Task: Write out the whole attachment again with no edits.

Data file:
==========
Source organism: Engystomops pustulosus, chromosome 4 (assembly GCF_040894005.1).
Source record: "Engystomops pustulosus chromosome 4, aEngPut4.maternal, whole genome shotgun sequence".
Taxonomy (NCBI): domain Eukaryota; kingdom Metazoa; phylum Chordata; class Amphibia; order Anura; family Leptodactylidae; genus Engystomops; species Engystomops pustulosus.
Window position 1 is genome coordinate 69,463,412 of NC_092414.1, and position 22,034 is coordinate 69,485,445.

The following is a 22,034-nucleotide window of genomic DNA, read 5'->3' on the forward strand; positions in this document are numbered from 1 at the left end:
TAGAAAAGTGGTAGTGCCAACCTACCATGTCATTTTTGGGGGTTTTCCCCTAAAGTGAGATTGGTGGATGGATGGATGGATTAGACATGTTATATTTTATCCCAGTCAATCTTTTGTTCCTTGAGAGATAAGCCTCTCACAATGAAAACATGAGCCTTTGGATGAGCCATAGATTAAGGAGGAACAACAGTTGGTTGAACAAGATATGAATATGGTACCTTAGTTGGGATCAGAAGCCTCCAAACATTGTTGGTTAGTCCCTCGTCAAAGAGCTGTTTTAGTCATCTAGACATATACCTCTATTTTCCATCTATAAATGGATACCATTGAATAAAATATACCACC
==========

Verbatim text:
Source organism: Engystomops pustulosus, chromosome 4 (assembly GCF_040894005.1).
Source record: "Engystomops pustulosus chromosome 4, aEngPut4.maternal, whole genome shotgun sequence".
Taxonomy (NCBI): domain Eukaryota; kingdom Metazoa; phylum Chordata; class Amphibia; order Anura; family Leptodactylidae; genus Engystomops; species Engystomops pustulosus.
Window position 1 is genome coordinate 69,463,412 of NC_092414.1, and position 22,034 is coordinate 69,485,445.

The following is a 22,034-nucleotide window of genomic DNA, read 5'->3' on the forward strand; positions in this document are numbered from 1 at the left end:
TAGAAAAGTGGTAGTGCCAACCTACCATGTCATTTTTGGGGGTTTTCCCCTAAAGTGAGATTGGTGGATGGATGGATGGATTAGACATGTTATATTTTATCCCAGTCAATCTTTTGTTCCTTGAGAGATAAGCCTCTCACAATGAAAACATGAGCCTTTGGATGAGCCATAGATTAAGGAGGAACAACAGTTGGTTGAACAAGATATGAATATGGTACCTTAGTTGGGATCAGAAGCCTCCAAACATTGTTGGTTAGTCCCTCGTCAAAGAGCTGTTTTAGTCATCTAGACATATACCTCTATTTTCCATCTATAAATGGATACCATTGAATAAAATATACCACC